Some women responded to the crisis by throwing themselves into volunteering. Luda Salia is a 62-year old IDP who fled Abkhazia during the war in the 1990s and now lives in Khurvaleti near the occupation line. During the quarantine she committed herself to taking care of the 13 residents of a nursing home near her house, using experience she gained working in the Agudzera Military Hospital nearly 30 years ago.

"I could not abandon the people who had already been abandoned by their family members,” she exaplined. “Along with a hot meal and basic needs I tried to make their days more cheerful.”

“One of my co-workers took the role of a stylist for a while, we dyed their hair and did manicure and pedicure. We even organised poetry evenings, where they read poems they remembered from a young age. Some of them played piano, some sang songs. That's how we used to colour these monotonous days of self-isolation for these people,” Salia said.

Lia Mikeladze, 52, from the community of Mereti, is helping the local government collect data about socially vulnerable people in neighbouring villages. She said that 54 of the 125 households in Koshka had elderly members, some of them with chronic diseases, while in Gugutiantkari a third of the 96 families were especially vulnerable.

“As a result of our communication and data provided to local municipalities, families were supplied with groceries. Also, families with elderly members were provided with necessary medications,” Mikeladze said.

Lia Chlachidze, who lives in the village of Ergneti, took responsibility for two neighbours – 81-year-old Leila Chlaidze and Mania Terashvili, 85 - both of whom have no family and live alone.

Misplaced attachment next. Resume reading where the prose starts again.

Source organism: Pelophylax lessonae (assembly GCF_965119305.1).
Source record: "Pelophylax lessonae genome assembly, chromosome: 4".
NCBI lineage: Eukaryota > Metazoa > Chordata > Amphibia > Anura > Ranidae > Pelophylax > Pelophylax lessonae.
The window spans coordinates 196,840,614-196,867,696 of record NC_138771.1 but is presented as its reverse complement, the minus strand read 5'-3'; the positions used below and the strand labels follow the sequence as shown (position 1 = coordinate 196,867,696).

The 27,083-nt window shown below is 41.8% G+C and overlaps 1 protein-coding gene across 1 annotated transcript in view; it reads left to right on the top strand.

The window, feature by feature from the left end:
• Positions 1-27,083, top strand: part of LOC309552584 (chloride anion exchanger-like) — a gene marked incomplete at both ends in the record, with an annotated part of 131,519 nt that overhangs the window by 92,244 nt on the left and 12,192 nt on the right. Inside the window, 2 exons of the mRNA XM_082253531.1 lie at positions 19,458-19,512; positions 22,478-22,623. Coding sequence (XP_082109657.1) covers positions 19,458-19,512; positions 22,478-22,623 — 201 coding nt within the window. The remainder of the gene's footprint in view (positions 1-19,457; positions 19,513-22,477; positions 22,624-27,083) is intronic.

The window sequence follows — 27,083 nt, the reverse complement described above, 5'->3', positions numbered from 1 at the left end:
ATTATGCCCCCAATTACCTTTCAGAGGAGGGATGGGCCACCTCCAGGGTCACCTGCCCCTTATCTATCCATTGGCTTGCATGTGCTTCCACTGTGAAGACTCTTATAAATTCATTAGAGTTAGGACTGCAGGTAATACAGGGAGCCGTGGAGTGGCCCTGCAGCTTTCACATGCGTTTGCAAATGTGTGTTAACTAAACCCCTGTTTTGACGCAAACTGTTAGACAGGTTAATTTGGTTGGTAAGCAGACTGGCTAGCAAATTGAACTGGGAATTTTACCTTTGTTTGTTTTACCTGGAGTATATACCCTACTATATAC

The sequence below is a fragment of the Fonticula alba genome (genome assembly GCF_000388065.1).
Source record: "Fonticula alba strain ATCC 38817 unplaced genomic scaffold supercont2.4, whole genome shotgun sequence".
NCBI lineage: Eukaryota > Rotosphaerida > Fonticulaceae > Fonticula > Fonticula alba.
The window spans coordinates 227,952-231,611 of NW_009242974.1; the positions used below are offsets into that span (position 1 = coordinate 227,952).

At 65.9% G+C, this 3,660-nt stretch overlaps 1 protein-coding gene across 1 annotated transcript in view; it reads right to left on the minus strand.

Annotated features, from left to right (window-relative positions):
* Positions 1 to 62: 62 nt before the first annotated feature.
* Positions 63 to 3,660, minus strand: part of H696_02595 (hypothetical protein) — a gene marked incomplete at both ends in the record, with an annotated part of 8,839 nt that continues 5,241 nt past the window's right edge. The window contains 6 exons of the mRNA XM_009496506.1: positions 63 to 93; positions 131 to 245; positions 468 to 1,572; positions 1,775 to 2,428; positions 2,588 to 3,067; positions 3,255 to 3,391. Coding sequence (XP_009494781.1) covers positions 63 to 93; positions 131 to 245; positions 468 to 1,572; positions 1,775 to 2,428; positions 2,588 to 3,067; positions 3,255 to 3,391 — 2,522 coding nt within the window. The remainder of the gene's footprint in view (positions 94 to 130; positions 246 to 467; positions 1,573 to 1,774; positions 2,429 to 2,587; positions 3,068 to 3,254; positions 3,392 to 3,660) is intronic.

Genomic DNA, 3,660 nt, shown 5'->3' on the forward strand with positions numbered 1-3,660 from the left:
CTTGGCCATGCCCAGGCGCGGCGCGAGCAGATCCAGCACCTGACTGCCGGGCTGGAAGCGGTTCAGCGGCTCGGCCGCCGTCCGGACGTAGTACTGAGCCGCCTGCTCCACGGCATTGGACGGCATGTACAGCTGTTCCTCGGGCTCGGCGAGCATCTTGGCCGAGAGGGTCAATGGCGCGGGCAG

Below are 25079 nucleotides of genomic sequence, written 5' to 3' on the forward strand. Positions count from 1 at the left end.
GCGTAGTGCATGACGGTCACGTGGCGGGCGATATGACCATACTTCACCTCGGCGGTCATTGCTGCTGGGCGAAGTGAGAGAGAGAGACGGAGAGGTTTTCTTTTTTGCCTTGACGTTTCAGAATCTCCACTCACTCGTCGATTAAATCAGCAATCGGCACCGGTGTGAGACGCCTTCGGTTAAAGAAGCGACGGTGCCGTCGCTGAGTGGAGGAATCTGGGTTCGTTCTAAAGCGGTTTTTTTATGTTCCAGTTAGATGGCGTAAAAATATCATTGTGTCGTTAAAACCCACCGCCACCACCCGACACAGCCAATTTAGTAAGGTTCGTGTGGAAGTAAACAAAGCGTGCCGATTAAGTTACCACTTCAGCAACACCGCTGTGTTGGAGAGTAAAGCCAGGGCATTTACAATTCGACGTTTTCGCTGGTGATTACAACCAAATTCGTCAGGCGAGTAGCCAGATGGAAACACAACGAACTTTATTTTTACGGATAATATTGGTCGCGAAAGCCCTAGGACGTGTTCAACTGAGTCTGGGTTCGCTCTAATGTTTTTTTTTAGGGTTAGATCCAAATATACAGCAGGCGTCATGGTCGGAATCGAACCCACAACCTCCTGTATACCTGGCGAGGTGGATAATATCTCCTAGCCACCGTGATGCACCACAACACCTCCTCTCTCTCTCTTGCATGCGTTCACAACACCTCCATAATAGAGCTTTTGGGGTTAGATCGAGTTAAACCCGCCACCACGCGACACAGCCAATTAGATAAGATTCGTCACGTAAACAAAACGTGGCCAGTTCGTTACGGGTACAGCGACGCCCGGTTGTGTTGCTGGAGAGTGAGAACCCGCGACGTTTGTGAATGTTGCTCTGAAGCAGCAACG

“When I cooked meals for my family, I always shared it with them. I brought them medications and they could call me if they needed something,” the 68-year-old said.

A member of the Gori city council, Chlachidze had a special permit that allowed her to drive her car even during the lockdown.This meant she was able to buy essential supplies for her neighbours in Ergneti, which has no grocery shop.

“I used to go from house to house asking my neighbours what they needed,” she said. “I remember one day I bought groceries for 15 families. I even paid young people from my own salary to help distribute food to elders. Within this initiative we distributed Easter cakes and eggs to people in the village.”

Rusudan Meskhi runs a small grocery shop near her house in the village of Tsitelubani, also near the occupation line. The 57 year-old mother of three managed to stockpile some supplies in her shop, part of which she decided to distribute free of charge.

“There are 240 families living in Tsitelubani, we have been living in difficult conditions for years,” she explained. “Every day we see armed Russian soldiers face to face. The people were stressed even before the pandemic, but this hardship made our lives worse than ever.

“As for me, I wanted to make my contribution during this difficult time. Every morning I go from house to house with my son’s wife and distribute bread and sugar, because people cannot buy food elsewhere. Sometimes, I see that people are counting their last coins and I do not charge them for bread, I leave it for free.”

This publication was prepared under the "Giving Voice, Driving Change - from the Borderland to the Steppes Project" implemented with the financial support of the Foreign Ministry of Norway.